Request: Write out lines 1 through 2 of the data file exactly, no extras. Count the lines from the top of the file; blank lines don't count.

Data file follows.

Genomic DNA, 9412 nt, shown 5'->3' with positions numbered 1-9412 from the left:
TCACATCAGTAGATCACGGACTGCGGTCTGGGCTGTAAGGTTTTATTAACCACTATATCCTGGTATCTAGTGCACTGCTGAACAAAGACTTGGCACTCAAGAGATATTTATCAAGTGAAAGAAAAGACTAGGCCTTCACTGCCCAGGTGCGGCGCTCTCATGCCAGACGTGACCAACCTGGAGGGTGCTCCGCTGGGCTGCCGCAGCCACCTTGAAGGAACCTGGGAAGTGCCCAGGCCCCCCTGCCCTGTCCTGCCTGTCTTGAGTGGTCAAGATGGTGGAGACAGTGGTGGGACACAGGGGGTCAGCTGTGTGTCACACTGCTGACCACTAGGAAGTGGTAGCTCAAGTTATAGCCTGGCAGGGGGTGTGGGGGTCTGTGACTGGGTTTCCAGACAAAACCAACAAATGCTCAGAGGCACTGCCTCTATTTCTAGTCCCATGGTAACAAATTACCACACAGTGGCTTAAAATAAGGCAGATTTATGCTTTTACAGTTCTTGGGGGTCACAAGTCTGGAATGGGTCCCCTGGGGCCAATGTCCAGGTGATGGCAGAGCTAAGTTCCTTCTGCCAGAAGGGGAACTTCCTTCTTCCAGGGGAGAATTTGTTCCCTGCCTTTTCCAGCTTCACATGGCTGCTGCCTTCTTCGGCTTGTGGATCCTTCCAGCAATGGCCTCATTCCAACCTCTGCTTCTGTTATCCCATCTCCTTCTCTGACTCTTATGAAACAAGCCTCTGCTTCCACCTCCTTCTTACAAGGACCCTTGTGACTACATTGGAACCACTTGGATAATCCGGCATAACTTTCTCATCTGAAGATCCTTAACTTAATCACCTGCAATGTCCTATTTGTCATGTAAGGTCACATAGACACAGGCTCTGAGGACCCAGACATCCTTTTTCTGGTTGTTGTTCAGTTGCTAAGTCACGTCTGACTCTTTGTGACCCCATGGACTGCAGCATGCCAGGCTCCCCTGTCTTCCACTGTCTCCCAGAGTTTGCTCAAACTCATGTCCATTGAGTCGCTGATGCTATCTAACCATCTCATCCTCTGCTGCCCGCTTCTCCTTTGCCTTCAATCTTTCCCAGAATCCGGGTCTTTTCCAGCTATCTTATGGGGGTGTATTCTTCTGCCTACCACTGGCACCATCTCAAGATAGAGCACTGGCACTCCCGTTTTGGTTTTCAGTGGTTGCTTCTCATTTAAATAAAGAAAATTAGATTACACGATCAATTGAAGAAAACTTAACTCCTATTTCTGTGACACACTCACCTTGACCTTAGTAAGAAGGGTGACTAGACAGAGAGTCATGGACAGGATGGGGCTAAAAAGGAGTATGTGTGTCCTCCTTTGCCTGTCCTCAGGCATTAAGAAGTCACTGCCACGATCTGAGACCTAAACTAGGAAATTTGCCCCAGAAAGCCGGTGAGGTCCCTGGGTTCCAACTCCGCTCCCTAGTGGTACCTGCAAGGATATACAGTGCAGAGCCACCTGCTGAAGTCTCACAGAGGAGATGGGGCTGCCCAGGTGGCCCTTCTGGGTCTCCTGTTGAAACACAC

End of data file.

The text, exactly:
Genomic DNA, 9412 nt, shown 5'->3' with positions numbered 1-9412 from the left:
TCACATCAGTAGATCACGGACTGCGGTCTGGGCTGTAAGGTTTTATTAACCACTATATCCTGGTATCTAGTGCACTGCTGAACAAAGACTTGGCACTCAAGAGATATTTATCAAGTGAAAGAAAAGACTAGGCCTTCACTGCCCAGGTGCGGCGCTCTCATGCCAGACGTGACCAACCTGGAGGGTGCTCCGCTGGGCTGCCGCAGCCACCTTGAAGGAACCTGGGAAGTGCCCAGGCCCCCCTGCCCTGTCCTGCCTGTCTTGAGTGGTCAAGATGGTGGAGACAGTGGTGGGACACAGGGGGTCAGCTGTGTGTCACACTGCTGACCACTAGGAAGTGGTAGCTCAAGTTATAGCCTGGCAGGGGGTGTGGGGGTCTGTGACTGGGTTTCCAGACAAAACCAACAAATGCTCAGAGGCACTGCCTCTATTTCTAGTCCCATGGTAACAAATTACCACACAGTGGCTTAAAATAAGGCAGATTTATGCTTTTACAGTTCTTGGGGGTCACAAGTCTGGAATGGGTCCCCTGGGGCCAATGTCCAGGTGATGGCAGAGCTAAGTTCCTTCTGCCAGAAGGGGAACTTCCTTCTTCCAGGGGAGAATTTGTTCCCTGCCTTTTCCAGCTTCACATGGCTGCTGCCTTCTTCGGCTTGTGGATCCTTCCAGCAATGGCCTCATTCCAACCTCTGCTTCTGTTATCCCATCTCCTTCTCTGACTCTTATGAAACAAGCCTCTGCTTCCACCTCCTTCTTACAAGGACCCTTGTGACTACATTGGAACCACTTGGATAATCCGGCATAACTTTCTCATCTGAAGATCCTTAACTTAATCACCTGCAATGTCCTATTTGTCATGTAAGGTCACATAGACACAGGCTCTGAGGACCCAGACATCCTTTTTCTGGTTGTTGTTCAGTTGCTAAGTCACGTCTGACTCTTTGTGACCCCATGGACTGCAGCATGCCAGGCTCCCCTGTCTTCCACTGTCTCCCAGAGTTTGCTCAAACTCATGTCCATTGAGTCGCTGATGCTATCTAACCATCTCATCCTCTGCTGCCCGCTTCTCCTTTGCCTTCAATCTTTCCCAGAATCCGGGTCTTTTCCAGCTATCTTATGGGGGTGTATTCTTCTGCCTACCACTGGCACCATCTCAAGATAGAGCACTGGCACTCCCGTTTTGGTTTTCAGTGGTTGCTTCTCATTTAAATAAAGAAAATTAGATTACACGATCAATTGAAGAAAACTTAACTCCTATTTCTGTGACACACTCACCTTGACCTTAGTAAGAAGGGTGACTAGACAGAGAGTCATGGACAGGATGGGGCTAAAAAGGAGTATGTGTGTCCTCCTTTGCCTGTCCTCAGGCATTAAGAAGTCACTGCCACGATCTGAGACCTAAACTAGGAAATTTGCCCCAGAAAGCCGGTGAGGTCCCTGGGTTCCAACTCCGCTCCCTAGTGGTACCTGCAAGGATATACAGTGCAGAGCCACCTGCTGAAGTCTCACAGAGGAGATGGGGCTGCCCAGGTGGCCCTTCTGGGTCTCCTGTTGAAACACAC